Today’s coronavirus news: Ontario reporting 409 new cases; Ontario expands take-home


The latest coronavirus news from Canada and around the world Thursday. This file will be updated throughout the day. Web links to longer stories if available.

2 p.m. Ukraine is suffering through a surge in coronavirus infections, along with other parts of Eastern Europe and Russia. While vaccines are plentiful, there is a widespread reluctance to get them in many countries — though notable exceptions include the Baltic nations, Poland, the Czech Republic, Slovenia and Hungary.

The slow pace of vaccinations in Eastern Europe is rooted in several factors, including public distrust and past experience with other vaccines, said Catherine Smallwood, the World Health Organization’s Europe COVID-19 incident manager.

“We’re seeing low vaccine uptake in a whole swath of countries across that part of the region,” she told The Associated Press. “Historical issues around vaccines come into play. In some countries, the whole vaccine issue is politicized.”

1:51 p.m. Indoor concert venues in Ontario will no longer be subject to seated restrictions, reports The Canadian Press.

The Canadian Live Music Association adds that the easing of rules means venues that hold “general admission” shows — or concerts that are largely standing room only — can return to something closer to business as usual about two weeks earlier than planned, according to CP.

However, the association’s chief executive, Erin Benjamin, notes concertgoers will still be required to show proof of vaccination and wear masks inside the venue.

The latest change comes after some live venues moved to install temporary seating earlier this month so they could move forward with planned concerts under rules that required all concerts to be seated.

But changes to the guidelines were already in the works; concert venues were originally lumped in with a loosening of restrictions on nightclubs, strip clubs, bathhouses and sex clubs that goes into effect Nov. 15.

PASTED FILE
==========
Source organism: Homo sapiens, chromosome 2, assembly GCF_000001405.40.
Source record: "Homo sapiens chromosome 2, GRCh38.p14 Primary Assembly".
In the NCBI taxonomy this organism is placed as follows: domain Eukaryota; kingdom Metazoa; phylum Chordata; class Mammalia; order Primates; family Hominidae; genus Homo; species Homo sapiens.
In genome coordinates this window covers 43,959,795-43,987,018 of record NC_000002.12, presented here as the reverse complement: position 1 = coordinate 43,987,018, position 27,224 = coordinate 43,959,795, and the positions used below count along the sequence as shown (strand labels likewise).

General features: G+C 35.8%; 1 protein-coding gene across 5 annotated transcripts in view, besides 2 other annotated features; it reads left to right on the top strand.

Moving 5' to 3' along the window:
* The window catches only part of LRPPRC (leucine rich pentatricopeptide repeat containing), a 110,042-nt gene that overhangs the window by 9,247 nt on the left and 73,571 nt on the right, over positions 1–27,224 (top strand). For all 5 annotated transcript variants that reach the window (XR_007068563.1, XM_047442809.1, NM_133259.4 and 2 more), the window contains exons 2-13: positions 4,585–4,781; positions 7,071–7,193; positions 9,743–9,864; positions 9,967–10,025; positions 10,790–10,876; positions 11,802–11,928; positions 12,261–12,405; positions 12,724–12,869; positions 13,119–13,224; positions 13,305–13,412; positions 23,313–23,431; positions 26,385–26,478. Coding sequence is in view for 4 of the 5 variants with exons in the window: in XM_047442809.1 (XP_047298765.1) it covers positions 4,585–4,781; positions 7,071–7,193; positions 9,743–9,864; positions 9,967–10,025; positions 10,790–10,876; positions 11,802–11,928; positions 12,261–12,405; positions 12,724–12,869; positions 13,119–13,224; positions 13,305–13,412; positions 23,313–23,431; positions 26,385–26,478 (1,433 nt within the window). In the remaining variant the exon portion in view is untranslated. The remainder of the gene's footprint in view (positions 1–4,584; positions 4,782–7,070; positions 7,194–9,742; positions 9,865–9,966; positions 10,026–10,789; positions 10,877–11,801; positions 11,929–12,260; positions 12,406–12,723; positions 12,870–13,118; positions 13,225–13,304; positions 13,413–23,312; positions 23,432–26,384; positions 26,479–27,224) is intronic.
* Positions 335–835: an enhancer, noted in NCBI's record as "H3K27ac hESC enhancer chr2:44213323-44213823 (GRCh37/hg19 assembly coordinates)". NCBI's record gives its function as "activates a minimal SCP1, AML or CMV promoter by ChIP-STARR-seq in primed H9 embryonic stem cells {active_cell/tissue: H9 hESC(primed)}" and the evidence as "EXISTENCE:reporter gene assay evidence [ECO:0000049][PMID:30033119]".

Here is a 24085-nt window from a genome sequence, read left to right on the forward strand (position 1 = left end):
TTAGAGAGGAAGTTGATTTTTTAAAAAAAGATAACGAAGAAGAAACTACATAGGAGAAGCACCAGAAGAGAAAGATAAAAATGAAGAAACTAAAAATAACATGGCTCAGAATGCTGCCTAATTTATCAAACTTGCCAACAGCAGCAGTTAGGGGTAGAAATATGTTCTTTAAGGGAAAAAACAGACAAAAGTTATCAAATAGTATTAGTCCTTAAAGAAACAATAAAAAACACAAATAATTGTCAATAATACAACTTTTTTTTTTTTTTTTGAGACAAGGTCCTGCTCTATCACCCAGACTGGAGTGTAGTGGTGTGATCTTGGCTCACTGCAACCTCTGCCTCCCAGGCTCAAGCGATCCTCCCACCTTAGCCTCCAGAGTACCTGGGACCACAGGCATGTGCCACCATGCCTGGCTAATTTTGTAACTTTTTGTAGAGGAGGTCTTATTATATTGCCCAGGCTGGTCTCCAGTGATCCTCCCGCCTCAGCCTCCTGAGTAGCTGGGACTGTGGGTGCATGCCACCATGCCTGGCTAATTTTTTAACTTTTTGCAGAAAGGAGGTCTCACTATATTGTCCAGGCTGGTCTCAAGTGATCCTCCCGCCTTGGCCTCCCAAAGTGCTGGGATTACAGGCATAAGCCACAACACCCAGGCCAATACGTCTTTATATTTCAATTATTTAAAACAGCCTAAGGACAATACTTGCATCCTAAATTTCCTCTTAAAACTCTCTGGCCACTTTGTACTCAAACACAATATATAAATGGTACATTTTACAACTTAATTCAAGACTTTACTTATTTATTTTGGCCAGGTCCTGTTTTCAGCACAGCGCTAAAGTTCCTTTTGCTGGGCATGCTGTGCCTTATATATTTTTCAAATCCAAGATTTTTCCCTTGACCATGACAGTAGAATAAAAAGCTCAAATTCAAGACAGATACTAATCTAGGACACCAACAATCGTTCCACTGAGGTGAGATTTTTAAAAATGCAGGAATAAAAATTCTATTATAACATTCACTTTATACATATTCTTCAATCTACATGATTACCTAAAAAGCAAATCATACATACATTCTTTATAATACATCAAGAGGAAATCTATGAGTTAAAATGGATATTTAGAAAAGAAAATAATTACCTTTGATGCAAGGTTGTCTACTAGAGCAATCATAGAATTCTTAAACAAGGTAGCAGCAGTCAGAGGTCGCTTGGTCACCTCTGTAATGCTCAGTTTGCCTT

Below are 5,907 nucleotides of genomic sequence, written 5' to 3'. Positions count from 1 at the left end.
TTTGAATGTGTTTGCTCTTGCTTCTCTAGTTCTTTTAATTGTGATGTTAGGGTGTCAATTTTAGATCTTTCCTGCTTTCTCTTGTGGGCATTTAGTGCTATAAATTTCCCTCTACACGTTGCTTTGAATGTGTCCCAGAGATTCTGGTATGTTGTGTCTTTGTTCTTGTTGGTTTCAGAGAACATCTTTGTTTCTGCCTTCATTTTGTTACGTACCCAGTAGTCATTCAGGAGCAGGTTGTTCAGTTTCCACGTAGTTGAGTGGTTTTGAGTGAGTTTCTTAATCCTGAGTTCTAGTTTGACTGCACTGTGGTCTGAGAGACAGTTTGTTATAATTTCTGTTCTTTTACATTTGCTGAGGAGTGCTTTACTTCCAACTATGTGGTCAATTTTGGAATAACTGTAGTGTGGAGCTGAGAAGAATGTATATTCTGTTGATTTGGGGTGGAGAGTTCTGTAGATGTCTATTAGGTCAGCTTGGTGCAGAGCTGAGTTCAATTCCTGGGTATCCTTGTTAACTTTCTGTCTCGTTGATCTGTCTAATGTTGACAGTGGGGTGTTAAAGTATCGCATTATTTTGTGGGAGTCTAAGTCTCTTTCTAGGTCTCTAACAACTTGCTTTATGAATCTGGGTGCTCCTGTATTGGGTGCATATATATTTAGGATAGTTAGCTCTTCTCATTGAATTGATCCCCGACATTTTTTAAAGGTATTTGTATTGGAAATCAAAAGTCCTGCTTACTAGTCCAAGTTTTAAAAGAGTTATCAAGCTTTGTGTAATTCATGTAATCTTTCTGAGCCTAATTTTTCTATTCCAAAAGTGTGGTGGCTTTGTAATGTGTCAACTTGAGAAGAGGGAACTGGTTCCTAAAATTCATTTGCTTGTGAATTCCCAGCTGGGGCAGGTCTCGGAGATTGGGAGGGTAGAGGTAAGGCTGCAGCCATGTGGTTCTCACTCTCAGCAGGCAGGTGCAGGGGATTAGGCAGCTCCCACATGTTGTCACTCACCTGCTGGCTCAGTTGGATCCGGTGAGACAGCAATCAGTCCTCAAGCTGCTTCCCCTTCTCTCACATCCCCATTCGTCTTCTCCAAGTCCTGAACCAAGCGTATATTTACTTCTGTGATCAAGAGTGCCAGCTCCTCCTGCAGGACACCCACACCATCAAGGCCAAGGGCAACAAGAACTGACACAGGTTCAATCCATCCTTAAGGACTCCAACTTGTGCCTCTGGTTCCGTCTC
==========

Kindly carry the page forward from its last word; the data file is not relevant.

Benjamin says venues will now have to consider what to do with live shows booked for the coming weeks in standing-only spaces they reconfigured for seats. Holding a show with chairs often reduces capacity by about half, according to some venue operators.

“I know some of us are going to stay with seated shows (for) all the seated shows on the calendar right now and then go back to business as normal just because they’ve done so much work with seating plans and purchasing seats,” she says.

“But they now have the choice and they will do what they feel is in the best interest of the show.”

1:42 p.m. Ontario’s education minister says take-home COVID-19 tests will be available at all public schools across the province starting in a few weeks.

The PCR tests have been available in schools in Toronto and Ottawa, and some other communities in a similar pilot project, but Stephen Lecce says now all students in public schools will have access.

If a student develops a COVID-19 symptom or is identified as a close contact of a positive case, they can pick up a test at their school, do it at home and drop it off at a community location for processing.

The government says it’s aimed at alleviating some of the inconvenience in the testing process, eliminating the need for students and staff to book an appointment at an assessment centre to get tested.

Lecce is also announcing that unvaccinated education workers will have to undergo rapid antigen testing three times a week instead of two.

As well, the province is expanding a rapid testing program that would see students do regular tests over 10 days if officials are otherwise contemplating a whole school dismissal due to high cases.

12:30 p.m. Ontario is reporting another 409 COVID-19 cases and three more deaths, according to its latest report released Thursday morning.

Ontario has administered 20,408 vaccine doses since its last daily update, with 22,455,484 vaccines given in total as of 8 p.m. the previous night.

According to the Star’s vaccine tracker, 11,477,912 people in Ontario have received at least one shot. That works out to approximately 88.1 per cent of the eligible population 12 years and older, and the equivalent of 77.2 per cent of the total population, including those not yet eligible for the vaccine.

Read the full story from the Star’s Urbi Khan

12:15 p.m. Quebec is reporting 478 new cases of COVID-19 Thursday and five additional deaths linked to the novel coronavirus.

The Health Department says the number of hospitalizations declined by three from the day before, to 254, and 67 people are in intensive care, an increase of one.